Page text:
No encounters yet. This, in fact, was the way I preferred it, having next to no conversational skills and a debilitating fear of strange people. The pristine, all-American atmosphere swirled around me in stacks of Hallmark cards and frozen dinners. I hoped my black clothing and shrunken stature still held my treasured vibe of ‘go away please’.

My eyes were scanning a candy rack for wintergreen Altoids when an older boy with yellowish hair wearing a plain white t-shirt sidled up to me.

“Hey, are you a witch?”

I scratched my right ear and glanced at him, not sure I had heard correctly. “Hmm?”

“Are you like... Wicca, or whatever?”

I was confused for a minute before glancing downwards and realised I was wearing my large silver pentacle.

I hesitated before answering. I couldn’t help noticing that I was the only person in the vicinity wearing black. “Yes. I’m Wiccan.”

Succinct answers usually got rid of people pretty quickly. No such luck this time.

“Oh,” he said. “Do you... cast spells on people?”

I was quite amused, and tried to stifle a giggle while figuring out how to answer such a cliché question.

He must have mistaken my silence for a reluctance to be frank with my terrible tales of turning people into toads.

“Please say no,” he pleaded.

Instead of placating the beast of ignorance, I chose honesty. “Well, no, not exactly,” I answered practically. “It’s more a spreading of goodwill through natural processes. Whatever black magick exists, Wiccans are forbidden to use it. It’s against our religion to harm anyone.” I was impressed with myself at this point. It wasn’t exactly small talk I was engaging in here.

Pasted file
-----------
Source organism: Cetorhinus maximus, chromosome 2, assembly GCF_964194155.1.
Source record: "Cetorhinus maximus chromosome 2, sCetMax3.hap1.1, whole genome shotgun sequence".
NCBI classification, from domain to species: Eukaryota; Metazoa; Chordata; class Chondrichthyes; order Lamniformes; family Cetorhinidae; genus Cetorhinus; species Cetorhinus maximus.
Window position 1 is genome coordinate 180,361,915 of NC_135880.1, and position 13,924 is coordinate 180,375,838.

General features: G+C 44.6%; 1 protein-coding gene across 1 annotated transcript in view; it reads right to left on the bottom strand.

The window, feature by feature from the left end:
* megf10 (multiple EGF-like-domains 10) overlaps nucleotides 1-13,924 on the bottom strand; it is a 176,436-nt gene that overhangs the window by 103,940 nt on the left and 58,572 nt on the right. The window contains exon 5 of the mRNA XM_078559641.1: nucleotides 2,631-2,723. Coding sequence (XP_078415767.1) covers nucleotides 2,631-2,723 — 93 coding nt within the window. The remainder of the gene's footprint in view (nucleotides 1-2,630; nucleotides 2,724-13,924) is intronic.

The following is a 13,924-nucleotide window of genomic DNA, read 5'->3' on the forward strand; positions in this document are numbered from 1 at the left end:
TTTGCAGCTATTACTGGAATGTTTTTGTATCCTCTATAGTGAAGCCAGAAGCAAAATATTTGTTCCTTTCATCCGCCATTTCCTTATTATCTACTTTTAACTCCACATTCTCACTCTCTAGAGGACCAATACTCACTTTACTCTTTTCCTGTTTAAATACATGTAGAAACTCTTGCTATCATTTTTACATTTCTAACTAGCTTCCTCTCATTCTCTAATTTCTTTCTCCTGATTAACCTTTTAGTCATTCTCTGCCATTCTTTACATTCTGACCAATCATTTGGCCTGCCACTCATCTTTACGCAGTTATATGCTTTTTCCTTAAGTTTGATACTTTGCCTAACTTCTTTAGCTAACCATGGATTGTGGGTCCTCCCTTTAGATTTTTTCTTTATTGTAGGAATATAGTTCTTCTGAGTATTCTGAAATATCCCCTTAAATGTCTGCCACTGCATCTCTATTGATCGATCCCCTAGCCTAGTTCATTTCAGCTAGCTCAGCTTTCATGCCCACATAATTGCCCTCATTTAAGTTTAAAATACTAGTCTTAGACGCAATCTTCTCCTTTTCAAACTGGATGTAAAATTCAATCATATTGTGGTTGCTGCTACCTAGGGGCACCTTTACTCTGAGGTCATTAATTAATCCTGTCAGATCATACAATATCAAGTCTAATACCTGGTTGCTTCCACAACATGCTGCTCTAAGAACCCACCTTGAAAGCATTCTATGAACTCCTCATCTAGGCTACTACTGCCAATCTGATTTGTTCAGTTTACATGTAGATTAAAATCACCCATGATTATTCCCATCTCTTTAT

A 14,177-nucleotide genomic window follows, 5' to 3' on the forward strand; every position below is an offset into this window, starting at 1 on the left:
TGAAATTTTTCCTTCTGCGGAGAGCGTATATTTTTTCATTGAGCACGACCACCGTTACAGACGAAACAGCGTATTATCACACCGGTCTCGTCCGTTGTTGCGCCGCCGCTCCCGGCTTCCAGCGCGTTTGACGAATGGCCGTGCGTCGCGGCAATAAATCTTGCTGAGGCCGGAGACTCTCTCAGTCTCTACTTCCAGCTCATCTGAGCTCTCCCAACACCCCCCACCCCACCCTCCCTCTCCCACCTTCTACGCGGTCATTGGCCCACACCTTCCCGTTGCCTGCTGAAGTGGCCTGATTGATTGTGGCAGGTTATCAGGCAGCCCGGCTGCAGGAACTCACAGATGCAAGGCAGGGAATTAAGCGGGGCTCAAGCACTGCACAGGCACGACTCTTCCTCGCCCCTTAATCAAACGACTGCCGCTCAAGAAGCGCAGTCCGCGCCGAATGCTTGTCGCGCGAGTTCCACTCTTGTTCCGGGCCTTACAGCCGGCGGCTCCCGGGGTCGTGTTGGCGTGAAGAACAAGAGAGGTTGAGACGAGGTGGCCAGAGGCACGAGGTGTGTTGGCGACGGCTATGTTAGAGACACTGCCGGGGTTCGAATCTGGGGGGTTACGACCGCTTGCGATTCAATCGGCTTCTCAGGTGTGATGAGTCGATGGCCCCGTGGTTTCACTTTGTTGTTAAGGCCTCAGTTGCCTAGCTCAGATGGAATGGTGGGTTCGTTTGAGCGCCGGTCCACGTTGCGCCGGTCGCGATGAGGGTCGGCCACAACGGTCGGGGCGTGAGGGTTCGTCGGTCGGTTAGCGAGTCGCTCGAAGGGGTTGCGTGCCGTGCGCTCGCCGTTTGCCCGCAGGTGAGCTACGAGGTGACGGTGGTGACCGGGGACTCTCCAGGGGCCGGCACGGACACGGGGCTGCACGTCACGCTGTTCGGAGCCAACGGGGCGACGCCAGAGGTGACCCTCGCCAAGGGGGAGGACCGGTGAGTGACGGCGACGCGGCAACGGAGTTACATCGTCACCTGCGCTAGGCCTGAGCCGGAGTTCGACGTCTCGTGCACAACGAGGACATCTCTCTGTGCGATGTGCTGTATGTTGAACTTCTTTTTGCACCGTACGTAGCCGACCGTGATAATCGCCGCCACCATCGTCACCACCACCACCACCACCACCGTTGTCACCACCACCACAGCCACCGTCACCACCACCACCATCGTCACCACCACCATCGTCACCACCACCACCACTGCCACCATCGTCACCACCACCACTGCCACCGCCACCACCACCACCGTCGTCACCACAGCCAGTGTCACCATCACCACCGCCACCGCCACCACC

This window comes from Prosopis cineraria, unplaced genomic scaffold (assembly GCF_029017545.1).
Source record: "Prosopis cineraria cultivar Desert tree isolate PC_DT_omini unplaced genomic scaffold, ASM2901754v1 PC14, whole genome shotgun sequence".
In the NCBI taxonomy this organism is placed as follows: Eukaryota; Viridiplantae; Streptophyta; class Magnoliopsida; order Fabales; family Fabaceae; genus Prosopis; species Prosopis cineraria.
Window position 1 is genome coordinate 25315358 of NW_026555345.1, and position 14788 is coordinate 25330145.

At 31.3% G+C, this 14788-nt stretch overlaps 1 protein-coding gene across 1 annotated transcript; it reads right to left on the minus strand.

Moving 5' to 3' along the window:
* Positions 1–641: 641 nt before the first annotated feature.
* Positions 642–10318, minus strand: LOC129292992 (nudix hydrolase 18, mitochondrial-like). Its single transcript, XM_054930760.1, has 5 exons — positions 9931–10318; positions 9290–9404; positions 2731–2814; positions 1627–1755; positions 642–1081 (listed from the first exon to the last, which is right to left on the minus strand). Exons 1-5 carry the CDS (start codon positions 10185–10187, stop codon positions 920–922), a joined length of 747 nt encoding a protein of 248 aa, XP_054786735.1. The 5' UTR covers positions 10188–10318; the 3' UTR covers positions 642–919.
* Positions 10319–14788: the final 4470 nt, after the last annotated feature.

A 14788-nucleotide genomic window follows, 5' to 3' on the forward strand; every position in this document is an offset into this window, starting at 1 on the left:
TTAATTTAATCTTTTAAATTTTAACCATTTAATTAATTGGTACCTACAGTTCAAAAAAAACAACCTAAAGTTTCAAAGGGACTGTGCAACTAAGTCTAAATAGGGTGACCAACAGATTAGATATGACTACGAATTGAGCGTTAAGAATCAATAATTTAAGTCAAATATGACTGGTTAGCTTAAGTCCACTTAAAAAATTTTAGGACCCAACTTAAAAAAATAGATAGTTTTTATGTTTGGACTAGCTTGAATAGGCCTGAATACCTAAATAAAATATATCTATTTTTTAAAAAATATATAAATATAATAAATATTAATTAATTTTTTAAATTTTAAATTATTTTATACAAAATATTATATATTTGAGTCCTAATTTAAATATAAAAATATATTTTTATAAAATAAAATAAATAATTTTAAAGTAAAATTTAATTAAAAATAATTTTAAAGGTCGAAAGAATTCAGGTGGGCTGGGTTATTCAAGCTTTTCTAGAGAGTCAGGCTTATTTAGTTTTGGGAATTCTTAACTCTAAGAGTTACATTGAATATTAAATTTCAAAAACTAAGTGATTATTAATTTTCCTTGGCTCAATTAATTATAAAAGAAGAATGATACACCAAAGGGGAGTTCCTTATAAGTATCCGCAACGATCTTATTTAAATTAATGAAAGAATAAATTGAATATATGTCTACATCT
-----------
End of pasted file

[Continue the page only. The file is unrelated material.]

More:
The boy seemed somewhat relieved. His expression changed from obvious nervousness to curiosity. He followed up with another bomb: “So you like, make things disappear, and stuff?”

I couldn’t hold back. I laughed. “I can’t do anything that’s against the laws of physics.”

He looked sceptical, raising not one eyebrow, but both.

“Or the laws of science in general,” I tried, not ready to give up, although I knew that trying to make this boy comfortable with my religion would be like trying to make the early Catholic church comfortable with the theory of a sun-centred universe.

He crossed his arms. “A few of my friends are into that. I never got into it though... ”

I took the opportunity to ask about his religious background.

“I was raised Catholic.”

“I see.” I saw myself as Galileo. I couldn’t tell how he felt about being my historical enemy. He appeared thoughtful.

Just then I spotted my elusive Altoids, and bent down to grab a box. When I stood back up, he had vanished. Or perhaps the white lights had swallowed him, pale as he had been. I searched for a few seconds, then took my place in line with the Tide (good for 16 uses! it boasted) and wrapped wintergreens.

The clerk threw out his obligatory courtesies. Will this be all for you? Debit or credit? Would you like a bag? Have a nice day.

I nodded and immediately missed the blonde guy’s bold interest. There went one person in Wooster, Ohio who actually cared to know that I wasn’t a Satan worshipper.

Swinging my drug mart bag on a pinkie finger, the walk back seemed shorter.

I climbed back up the three flights of stairs to my tower. I unlocked the door to my room and found I had left my music on. Nicky Wire was insisting that he’d ‘been natural for once in his life’. Indeed. So I had.

The whiteness and late evening glare of a stale Wooster Saturday pierced through my windows. I pulled the blinds, shut the door, and turned up the music – and despite all this, felt less alone.